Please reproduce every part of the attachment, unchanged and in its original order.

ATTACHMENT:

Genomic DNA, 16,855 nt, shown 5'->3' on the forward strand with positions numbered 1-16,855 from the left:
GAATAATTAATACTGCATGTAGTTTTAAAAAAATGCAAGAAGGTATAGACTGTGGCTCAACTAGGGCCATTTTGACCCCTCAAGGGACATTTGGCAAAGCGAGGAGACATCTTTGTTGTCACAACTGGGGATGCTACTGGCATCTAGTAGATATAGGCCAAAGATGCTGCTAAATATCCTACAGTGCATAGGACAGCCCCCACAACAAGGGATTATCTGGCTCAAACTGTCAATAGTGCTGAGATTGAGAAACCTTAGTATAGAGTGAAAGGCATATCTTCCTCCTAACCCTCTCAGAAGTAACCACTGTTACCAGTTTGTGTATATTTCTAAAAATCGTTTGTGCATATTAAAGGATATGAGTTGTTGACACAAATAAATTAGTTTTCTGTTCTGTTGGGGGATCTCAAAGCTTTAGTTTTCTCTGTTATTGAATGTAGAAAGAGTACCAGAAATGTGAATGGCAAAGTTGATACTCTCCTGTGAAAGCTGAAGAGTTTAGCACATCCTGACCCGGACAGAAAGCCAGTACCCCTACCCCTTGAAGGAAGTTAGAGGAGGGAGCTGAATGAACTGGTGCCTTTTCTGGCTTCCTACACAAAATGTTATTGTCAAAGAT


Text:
Genomic DNA, 16,855 nt, shown 5'->3' on the forward strand with positions numbered 1-16,855 from the left:
GAATAATTAATACTGCATGTAGTTTTAAAAAAATGCAAGAAGGTATAGACTGTGGCTCAACTAGGGCCATTTTGACCCCTCAAGGGACATTTGGCAAAGCGAGGAGACATCTTTGTTGTCACAACTGGGGATGCTACTGGCATCTAGTAGATATAGGCCAAAGATGCTGCTAAATATCCTACAGTGCATAGGACAGCCCCCACAACAAGGGATTATCTGGCTCAAACTGTCAATAGTGCTGAGATTGAGAAACCTTAGTATAGAGTGAAAGGCATATCTTCCTCCTAACCCTCTCAGAAGTAACCACTGTTACCAGTTTGTGTATATTTCTAAAAATCGTTTGTGCATATTAAAGGATATGAGTTGTTGACACAAATAAATTAGTTTTCTGTTCTGTTGGGGGATCTCAAAGCTTTAGTTTTCTCTGTTATTGAATGTAGAAAGAGTACCAGAAATGTGAATGGCAAAGTTGATACTCTCCTGTGAAAGCTGAAGAGTTTAGCACATCCTGACCCGGACAGAAAGCCAGTACCCCTACCCCTTGAAGGAAGTTAGAGGAGGGAGCTGAATGAACTGGTGCCTTTTCTGGCTTCCTACACAAAATGTTATTGTCAAAGAT